3. That is a great quote! I listened to Piper’s sermon on Whitefield and I remember Piper quoting Whitefield as saying that he became a “Calvinist” by reading the Bible when he had never read any Calvin. I have read a little Calvin, but not much…so I can resonate with these words by both Spurgeon and Whitefield.

  4. I’m with Lyle.

    I guess when I read Jesus’ words in John 6 where he says “No one can come to me unless the Father who sent me draws him.” I take them rigidly literal.

    Wait. . . I meant John 10 where Jesus says

    ” but you do not believe because you are not part of my flock. My sheep hear my voice, and I know them, and they follow me. I give them eternal life, and they will never perish, and no one will snatch them out of my hand. My Father, who has given them to me, is greater than all, and no one is able to snatch them out of the Father’s hand. I and the Father are one.”

    John in Rev. 13 says (literally)

    “and all who dwell on earth will worship it, everyone whose name has not been written before the foundation of the world in the book of life of the Lamb who was slain.”

    Who’s side was I on again. . . .?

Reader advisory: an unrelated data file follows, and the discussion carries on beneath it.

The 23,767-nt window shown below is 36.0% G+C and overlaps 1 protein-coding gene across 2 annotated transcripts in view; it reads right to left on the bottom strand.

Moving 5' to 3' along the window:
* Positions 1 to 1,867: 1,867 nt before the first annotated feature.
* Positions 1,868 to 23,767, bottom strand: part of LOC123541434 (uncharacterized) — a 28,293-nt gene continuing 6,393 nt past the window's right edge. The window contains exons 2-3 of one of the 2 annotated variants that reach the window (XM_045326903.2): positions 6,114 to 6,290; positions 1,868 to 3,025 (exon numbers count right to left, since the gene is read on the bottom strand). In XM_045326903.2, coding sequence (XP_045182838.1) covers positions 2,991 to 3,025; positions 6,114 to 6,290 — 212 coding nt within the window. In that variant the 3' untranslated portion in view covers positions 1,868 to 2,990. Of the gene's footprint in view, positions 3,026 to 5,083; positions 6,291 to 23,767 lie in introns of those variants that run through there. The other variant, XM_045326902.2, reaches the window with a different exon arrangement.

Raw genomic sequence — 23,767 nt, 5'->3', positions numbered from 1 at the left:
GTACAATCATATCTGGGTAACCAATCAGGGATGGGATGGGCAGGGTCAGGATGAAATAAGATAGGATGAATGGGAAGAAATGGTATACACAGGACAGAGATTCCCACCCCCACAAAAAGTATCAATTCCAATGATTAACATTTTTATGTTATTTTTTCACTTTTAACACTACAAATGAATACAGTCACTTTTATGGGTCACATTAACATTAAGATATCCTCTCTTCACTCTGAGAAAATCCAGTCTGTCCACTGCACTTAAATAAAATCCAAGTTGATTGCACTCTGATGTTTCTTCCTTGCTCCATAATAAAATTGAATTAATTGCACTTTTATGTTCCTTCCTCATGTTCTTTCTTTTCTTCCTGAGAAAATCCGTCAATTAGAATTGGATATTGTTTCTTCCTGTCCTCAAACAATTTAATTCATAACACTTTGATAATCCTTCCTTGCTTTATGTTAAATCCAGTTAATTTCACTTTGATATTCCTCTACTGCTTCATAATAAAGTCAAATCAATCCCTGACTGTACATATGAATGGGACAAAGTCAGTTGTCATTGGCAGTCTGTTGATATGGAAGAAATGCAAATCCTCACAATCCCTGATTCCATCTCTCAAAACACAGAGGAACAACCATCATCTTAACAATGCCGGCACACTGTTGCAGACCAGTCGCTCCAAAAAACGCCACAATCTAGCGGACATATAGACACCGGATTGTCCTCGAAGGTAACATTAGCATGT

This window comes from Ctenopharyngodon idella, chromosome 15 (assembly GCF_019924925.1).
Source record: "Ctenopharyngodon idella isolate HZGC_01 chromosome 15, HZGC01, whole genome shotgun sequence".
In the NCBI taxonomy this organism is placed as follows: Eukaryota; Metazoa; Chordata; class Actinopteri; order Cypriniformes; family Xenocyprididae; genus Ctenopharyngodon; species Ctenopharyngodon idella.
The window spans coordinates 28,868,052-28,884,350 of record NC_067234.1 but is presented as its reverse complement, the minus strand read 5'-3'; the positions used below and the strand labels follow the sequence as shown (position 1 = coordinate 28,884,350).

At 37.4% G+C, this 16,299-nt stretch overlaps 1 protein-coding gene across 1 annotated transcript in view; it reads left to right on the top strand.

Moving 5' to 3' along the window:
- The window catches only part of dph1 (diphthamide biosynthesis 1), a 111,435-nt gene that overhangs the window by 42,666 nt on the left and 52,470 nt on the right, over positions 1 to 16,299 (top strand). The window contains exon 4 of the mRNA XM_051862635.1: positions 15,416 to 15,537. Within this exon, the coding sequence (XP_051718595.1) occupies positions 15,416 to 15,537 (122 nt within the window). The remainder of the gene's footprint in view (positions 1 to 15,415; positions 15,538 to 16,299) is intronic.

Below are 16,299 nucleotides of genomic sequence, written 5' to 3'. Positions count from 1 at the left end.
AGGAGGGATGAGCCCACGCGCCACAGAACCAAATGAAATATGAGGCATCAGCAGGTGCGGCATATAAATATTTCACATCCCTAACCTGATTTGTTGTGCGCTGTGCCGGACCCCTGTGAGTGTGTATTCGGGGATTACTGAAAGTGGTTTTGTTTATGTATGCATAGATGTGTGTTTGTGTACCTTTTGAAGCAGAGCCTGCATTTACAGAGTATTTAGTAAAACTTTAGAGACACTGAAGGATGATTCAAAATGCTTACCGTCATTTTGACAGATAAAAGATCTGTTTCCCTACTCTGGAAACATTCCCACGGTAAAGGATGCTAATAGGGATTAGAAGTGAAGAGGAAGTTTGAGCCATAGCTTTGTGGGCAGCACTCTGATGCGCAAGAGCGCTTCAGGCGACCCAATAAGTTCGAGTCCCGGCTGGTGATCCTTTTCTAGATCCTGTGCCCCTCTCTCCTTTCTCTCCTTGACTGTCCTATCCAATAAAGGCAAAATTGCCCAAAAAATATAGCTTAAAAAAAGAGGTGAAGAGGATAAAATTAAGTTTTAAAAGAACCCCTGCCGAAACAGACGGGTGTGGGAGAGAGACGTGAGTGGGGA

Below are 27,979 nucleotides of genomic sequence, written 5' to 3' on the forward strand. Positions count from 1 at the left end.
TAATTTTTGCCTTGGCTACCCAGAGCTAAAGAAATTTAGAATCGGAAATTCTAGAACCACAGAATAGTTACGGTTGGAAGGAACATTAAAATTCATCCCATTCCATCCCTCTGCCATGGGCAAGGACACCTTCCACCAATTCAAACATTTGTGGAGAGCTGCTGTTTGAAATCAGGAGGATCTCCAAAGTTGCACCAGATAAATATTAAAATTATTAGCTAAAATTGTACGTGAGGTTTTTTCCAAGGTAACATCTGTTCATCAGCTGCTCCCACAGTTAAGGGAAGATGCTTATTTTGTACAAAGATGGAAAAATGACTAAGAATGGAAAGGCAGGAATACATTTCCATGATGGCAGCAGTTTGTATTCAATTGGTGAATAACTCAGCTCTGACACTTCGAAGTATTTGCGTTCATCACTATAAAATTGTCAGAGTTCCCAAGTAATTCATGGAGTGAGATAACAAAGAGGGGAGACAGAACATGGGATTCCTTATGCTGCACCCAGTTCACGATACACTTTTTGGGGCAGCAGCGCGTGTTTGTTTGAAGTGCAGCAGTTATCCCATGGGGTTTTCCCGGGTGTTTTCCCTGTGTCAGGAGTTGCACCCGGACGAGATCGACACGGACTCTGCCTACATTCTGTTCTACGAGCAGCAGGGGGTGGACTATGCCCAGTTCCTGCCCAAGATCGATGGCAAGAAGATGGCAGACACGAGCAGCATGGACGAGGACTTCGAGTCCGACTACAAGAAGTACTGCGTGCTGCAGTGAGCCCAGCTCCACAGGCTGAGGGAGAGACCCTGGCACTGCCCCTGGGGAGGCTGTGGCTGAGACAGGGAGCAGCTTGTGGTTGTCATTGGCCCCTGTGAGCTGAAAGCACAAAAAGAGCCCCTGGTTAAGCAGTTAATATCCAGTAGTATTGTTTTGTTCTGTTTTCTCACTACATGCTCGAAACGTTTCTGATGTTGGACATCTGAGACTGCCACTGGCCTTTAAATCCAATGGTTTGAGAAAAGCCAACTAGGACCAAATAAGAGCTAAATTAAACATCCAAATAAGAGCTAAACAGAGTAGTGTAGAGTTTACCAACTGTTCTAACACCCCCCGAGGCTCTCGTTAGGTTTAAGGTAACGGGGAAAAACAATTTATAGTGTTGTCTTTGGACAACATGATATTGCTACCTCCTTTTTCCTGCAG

5. I’m with Lyle.

    I guess when I read Jesus’ words in John 6 where he says “No one can come to me unless the Father who sent me draws him.” I take them rigidly literal.

    Wait. . . I meant John 10 where Jesus says

    ” but you do not believe because you are not part of my flock. My sheep hear my voice, and I know them, and they follow me. I give them eternal life, and they will never perish, and no one will snatch them out of my hand. My Father, who has given them to me, is greater than all, and no one is able to snatch them out of the Father’s hand. I and the Father are one.”

    John in Rev. 13 says (literally)

    “and all who dwell on earth will worship it, everyone whose name has not been written before the foundation of the world in the book of life of the Lamb who was slain.”

    Whose side was I on again. . . .?

  6. Okay nuf of the trash-taulk. Time for some smack-down.

    Calvinism says:
    God’s election is irresistible and can not not be rejected.